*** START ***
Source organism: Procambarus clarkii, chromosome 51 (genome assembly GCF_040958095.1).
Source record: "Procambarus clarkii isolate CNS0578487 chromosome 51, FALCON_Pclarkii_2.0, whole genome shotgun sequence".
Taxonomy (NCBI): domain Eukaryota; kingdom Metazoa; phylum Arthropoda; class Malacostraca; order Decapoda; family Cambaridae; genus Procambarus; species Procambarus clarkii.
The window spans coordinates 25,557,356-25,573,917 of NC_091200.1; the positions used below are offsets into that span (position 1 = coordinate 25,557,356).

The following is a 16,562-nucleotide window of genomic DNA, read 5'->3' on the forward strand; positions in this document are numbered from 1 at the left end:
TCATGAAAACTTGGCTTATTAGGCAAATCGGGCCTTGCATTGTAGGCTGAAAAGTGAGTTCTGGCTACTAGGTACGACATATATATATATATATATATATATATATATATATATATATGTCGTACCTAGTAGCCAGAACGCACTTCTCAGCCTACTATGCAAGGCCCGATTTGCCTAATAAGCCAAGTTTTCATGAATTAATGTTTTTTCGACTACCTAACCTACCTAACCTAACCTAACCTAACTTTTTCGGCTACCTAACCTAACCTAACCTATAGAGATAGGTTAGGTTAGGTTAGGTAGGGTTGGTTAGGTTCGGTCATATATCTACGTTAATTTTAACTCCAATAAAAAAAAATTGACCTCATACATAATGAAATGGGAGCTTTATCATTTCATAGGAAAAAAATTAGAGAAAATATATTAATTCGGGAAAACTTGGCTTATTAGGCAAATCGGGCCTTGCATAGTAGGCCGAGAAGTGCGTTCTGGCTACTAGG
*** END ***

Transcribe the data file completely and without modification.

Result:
Source organism: Procambarus clarkii, chromosome 51 (genome assembly GCF_040958095.1).
Source record: "Procambarus clarkii isolate CNS0578487 chromosome 51, FALCON_Pclarkii_2.0, whole genome shotgun sequence".
Taxonomy (NCBI): domain Eukaryota; kingdom Metazoa; phylum Arthropoda; class Malacostraca; order Decapoda; family Cambaridae; genus Procambarus; species Procambarus clarkii.
The window spans coordinates 25,557,356-25,573,917 of NC_091200.1; the positions used below are offsets into that span (position 1 = coordinate 25,557,356).

The following is a 16,562-nucleotide window of genomic DNA, read 5'->3' on the forward strand; positions in this document are numbered from 1 at the left end:
TCATGAAAACTTGGCTTATTAGGCAAATCGGGCCTTGCATTGTAGGCTGAAAAGTGAGTTCTGGCTACTAGGTACGACATATATATATATATATATATATATATATATATATATATATGTCGTACCTAGTAGCCAGAACGCACTTCTCAGCCTACTATGCAAGGCCCGATTTGCCTAATAAGCCAAGTTTTCATGAATTAATGTTTTTTCGACTACCTAACCTACCTAACCTAACCTAACCTAACTTTTTCGGCTACCTAACCTAACCTAACCTATAGAGATAGGTTAGGTTAGGTTAGGTAGGGTTGGTTAGGTTCGGTCATATATCTACGTTAATTTTAACTCCAATAAAAAAAAATTGACCTCATACATAATGAAATGGGAGCTTTATCATTTCATAGGAAAAAAATTAGAGAAAATATATTAATTCGGGAAAACTTGGCTTATTAGGCAAATCGGGCCTTGCATAGTAGGCCGAGAAGTGCGTTCTGGCTACTAGG